Is Internal Rotation Measurement of the Hip Useful for Ruling in Cam or Pincer Morphology in Asymptomatic Males? A Diagnostic Accuracy Study

Roger Hilfiker, Matthias E Egger, Marc Hunkeler, Andreas Limacher, Michael Leunig, Stephan Reichenbach*

*Corresponding author for this work

Research output: Contribution to journalArticle (Academic Journal)peer-review

1 Citation (Scopus)
21 Downloads (Pure)

Abstract

Background
Cam and pincer morphologies are associated with limited internal rotation. However, the routine clinical examination for hip rotation has limited reliability. A more standardized method of measuring hip rotation might increase test-retest and interobserver reliability and might be useful as a screening test to detect different hip morphologies without the need for imaging. We developed an examination chair to standardize the measurement of internal hip rotation, which improved interobserver reliability. However, the diagnostic test accuracy for this test is unknown.

Question/purpose
Is a standardized method of determining internal hip rotation using an examination chair useful in detecting cam and pincer morphology with MRI as a reference standard?

Methods
A diagnostic test accuracy study was conducted in a sample of asymptomatic males. Using an examination chair with a standardized seated position, internal rotation was measured in 1080 men aged 18 to 21 years who had been conscripted for the Swiss army. The chair prevents compensatory movement by stabilizing the pelvis and the thighs with belts. The force to produce the internal rotation was standardized with a pulley system. Previous results showed that the measurements with the examination chair are similar to clinical assessment but with higher interobserver agreement. A random sample of 430 asymptomatic males was invited to undergo hip MRI. Of those, 244 White European males responded to the invitation and had a mean age of 20 ± 0.7 years and a mean internal rotation of the hip of 33° ± 8.5°. Using MRI as the reference standard, 69% (169 of 244) had a normal hip, 24% (59 of 244) a definite cam morphology (Grades 2 and 3), 3% (8 of 244) an increased acetabular depth, and 3% (8 of 244) a combination of both. One experienced radiologist graded cam morphology as follows: 0 = normal, 1 = mild, 2 = moderate, and 3 = severe. Pincer morphology was defined by increased acetabular depth (≤ 3 mm distance between the center of the femoral neck and the line connecting the anterior and posterior acetabular rims). The intraobserver agreement was substantial (weighted κ of 0.65). A receiver operating characteristic (ROC) curve was fitted, and sensitivity, specificity, and likelihood ratios were estimated for different internal rotation cutoffs.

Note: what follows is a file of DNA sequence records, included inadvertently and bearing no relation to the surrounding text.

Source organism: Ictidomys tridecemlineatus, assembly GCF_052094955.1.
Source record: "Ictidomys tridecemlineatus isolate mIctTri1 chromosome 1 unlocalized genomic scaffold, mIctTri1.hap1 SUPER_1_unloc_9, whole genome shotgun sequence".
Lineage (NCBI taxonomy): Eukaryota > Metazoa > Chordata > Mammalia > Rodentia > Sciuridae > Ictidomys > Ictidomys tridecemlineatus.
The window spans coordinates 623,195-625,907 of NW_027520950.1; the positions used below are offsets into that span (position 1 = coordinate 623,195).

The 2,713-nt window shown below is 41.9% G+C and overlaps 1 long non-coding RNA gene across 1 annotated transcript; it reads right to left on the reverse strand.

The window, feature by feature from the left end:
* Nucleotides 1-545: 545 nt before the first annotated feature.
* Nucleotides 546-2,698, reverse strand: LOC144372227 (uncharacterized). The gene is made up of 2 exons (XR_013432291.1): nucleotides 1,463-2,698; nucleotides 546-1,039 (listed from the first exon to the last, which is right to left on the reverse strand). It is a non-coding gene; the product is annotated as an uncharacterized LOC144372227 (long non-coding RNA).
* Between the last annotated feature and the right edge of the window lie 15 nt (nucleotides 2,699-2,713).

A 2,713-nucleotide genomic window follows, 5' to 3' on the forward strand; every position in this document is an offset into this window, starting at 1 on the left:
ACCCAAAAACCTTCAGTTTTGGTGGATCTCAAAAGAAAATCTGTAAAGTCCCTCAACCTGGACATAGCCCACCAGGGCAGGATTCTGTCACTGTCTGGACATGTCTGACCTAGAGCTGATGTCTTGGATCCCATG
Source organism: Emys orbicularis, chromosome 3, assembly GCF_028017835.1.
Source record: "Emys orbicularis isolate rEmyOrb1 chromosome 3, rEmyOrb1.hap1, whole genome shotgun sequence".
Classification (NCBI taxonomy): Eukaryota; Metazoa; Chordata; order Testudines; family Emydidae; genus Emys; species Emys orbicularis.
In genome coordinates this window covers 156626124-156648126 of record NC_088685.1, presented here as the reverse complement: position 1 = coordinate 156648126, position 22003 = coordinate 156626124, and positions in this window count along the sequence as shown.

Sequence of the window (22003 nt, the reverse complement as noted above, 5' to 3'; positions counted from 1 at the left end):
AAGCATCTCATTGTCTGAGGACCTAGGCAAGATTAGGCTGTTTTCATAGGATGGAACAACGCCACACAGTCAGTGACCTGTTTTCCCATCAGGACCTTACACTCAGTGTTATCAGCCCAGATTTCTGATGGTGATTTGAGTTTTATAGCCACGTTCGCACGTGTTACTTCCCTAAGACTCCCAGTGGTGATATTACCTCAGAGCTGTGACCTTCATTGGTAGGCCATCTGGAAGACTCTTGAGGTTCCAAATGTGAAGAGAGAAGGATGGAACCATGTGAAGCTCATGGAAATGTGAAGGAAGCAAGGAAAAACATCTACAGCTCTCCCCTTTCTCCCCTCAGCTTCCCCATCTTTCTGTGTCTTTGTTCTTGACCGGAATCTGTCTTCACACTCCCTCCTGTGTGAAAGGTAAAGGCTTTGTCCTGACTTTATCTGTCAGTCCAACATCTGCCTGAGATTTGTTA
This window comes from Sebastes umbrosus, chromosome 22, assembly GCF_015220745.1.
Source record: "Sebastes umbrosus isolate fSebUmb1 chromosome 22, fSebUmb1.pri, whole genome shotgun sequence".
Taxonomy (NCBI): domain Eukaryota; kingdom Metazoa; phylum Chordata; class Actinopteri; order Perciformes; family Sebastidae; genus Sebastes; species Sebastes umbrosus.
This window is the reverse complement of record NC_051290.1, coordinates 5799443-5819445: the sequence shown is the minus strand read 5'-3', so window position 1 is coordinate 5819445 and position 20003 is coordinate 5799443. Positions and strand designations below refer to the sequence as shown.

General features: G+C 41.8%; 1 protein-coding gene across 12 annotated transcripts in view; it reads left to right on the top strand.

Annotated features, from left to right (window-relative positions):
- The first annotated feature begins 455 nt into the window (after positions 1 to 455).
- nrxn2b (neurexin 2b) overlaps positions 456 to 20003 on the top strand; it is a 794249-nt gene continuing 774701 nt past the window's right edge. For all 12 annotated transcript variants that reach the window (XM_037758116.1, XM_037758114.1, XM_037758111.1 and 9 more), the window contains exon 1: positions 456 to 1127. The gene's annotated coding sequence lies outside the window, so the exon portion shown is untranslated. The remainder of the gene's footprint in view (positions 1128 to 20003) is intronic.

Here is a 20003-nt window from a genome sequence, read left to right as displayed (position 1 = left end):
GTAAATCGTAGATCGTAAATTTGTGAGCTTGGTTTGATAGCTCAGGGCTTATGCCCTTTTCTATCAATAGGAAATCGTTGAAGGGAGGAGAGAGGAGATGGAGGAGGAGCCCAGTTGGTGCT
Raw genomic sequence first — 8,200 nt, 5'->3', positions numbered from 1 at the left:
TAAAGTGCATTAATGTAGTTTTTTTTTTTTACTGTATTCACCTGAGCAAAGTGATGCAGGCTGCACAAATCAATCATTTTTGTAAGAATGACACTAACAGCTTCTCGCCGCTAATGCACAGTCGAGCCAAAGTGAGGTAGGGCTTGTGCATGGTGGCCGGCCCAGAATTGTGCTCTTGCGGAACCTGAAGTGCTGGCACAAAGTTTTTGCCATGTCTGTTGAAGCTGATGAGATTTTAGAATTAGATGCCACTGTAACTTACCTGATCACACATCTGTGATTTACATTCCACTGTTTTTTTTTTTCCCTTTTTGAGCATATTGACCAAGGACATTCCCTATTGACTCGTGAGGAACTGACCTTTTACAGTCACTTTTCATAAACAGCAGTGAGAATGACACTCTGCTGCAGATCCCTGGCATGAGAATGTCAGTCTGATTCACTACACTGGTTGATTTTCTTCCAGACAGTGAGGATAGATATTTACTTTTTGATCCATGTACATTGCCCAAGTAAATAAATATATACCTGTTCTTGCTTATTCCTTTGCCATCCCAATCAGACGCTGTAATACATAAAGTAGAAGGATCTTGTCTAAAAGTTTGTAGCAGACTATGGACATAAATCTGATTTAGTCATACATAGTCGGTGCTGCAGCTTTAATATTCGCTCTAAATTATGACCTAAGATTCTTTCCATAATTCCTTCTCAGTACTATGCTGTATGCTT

Results
For cam morphology, the area under the ROC curve was 0.75 (95% CI 0.67 to 0.82). Internal hip rotation of less than 20° yielded a positive likelihood ratio of 9.57 (sensitivity 0.13, specificity 0.99), and a value of 40° or more resulted in a negative likelihood ratio of 0.36 (sensitivity 0.93, specificity 0.20). The area under the curve for detecting the combination of cam and pincer morphologies was 0.87 (95% CI 0.74 to 1.0). A cutoff of 20° yielded a positive likelihood ratio of 9.03 (sensitivity 0.33, specificity 0.96).

Conclusion
This examination chair showed moderate-to-good diagnostic value to rule in hip cam morphology in White European males. However, at the extremes of the 95% confidence intervals, diagnostic performance would be poor. Nonetheless, we believe this test can contribute to identifying cam morphologies, and we hope that future, larger studies—ideally in more diverse patient populations—will seek to validate this to arrive at more precise estimates of the diagnostic performance of this test.
Original languageEnglish
Pages (from-to)1989-1998
Number of pages10
JournalClinical Orthopaedics and Related Research
Volume480
Issue number10
Early online date13 Jun 2022
DOIs
Publication statusPublished - 1 Oct 2022

Bibliographical note

Funding Information:
The institution of one or more of the authors (ML, PJ) has received, during the study period, funding from the Swiss National Science Foundation’s National Research Program 53 on musculoskeletal health (grant no. 405340-104778). One author (ME) certifies receipt of support through special project funding (grant No.189498) from the Swiss National Science Foundation. One of the author (ML) certifies having held the patent for the device used to measure internal hip rotation in this study.

Publisher Copyright:
© 2022 Lippincott Williams and Wilkins. All rights reserved.

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